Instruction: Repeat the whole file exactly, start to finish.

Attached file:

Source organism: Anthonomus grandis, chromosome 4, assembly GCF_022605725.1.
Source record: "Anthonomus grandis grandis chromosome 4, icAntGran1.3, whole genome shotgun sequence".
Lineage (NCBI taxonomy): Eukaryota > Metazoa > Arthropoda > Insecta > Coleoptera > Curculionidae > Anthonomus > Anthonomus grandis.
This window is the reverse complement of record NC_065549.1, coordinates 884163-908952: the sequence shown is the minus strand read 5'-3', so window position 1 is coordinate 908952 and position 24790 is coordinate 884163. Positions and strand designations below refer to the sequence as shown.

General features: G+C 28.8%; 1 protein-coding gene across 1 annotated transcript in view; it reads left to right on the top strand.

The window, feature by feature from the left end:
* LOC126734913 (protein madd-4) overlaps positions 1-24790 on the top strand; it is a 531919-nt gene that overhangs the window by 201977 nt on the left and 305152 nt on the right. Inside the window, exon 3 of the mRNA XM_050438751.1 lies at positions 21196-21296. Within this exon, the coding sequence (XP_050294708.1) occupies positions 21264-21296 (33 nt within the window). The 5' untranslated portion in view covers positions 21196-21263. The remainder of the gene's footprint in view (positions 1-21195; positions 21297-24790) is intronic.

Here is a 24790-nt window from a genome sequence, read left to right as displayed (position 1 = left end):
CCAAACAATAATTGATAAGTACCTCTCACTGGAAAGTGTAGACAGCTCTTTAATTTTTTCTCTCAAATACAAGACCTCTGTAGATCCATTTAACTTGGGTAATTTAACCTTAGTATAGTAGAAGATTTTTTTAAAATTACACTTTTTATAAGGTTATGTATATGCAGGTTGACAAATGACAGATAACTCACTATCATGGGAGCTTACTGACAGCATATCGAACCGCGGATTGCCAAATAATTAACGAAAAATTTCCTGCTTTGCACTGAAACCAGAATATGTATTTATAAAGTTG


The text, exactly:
Source organism: Anthonomus grandis, chromosome 4, assembly GCF_022605725.1.
Source record: "Anthonomus grandis grandis chromosome 4, icAntGran1.3, whole genome shotgun sequence".
Lineage (NCBI taxonomy): Eukaryota > Metazoa > Arthropoda > Insecta > Coleoptera > Curculionidae > Anthonomus > Anthonomus grandis.
This window is the reverse complement of record NC_065549.1, coordinates 884163-908952: the sequence shown is the minus strand read 5'-3', so window position 1 is coordinate 908952 and position 24790 is coordinate 884163. Positions and strand designations below refer to the sequence as shown.

General features: G+C 28.8%; 1 protein-coding gene across 1 annotated transcript in view; it reads left to right on the top strand.

The window, feature by feature from the left end:
* LOC126734913 (protein madd-4) overlaps positions 1-24790 on the top strand; it is a 531919-nt gene that overhangs the window by 201977 nt on the left and 305152 nt on the right. Inside the window, exon 3 of the mRNA XM_050438751.1 lies at positions 21196-21296. Within this exon, the coding sequence (XP_050294708.1) occupies positions 21264-21296 (33 nt within the window). The 5' untranslated portion in view covers positions 21196-21263. The remainder of the gene's footprint in view (positions 1-21195; positions 21297-24790) is intronic.

Here is a 24790-nt window from a genome sequence, read left to right as displayed (position 1 = left end):
CCAAACAATAATTGATAAGTACCTCTCACTGGAAAGTGTAGACAGCTCTTTAATTTTTTCTCTCAAATACAAGACCTCTGTAGATCCATTTAACTTGGGTAATTTAACCTTAGTATAGTAGAAGATTTTTTTAAAATTACACTTTTTATAAGGTTATGTATATGCAGGTTGACAAATGACAGATAACTCACTATCATGGGAGCTTACTGACAGCATATCGAACCGCGGATTGCCAAATAATTAACGAAAAATTTCCTGCTTTGCACTGAAACCAGAATATGTATTTATAAAGTTG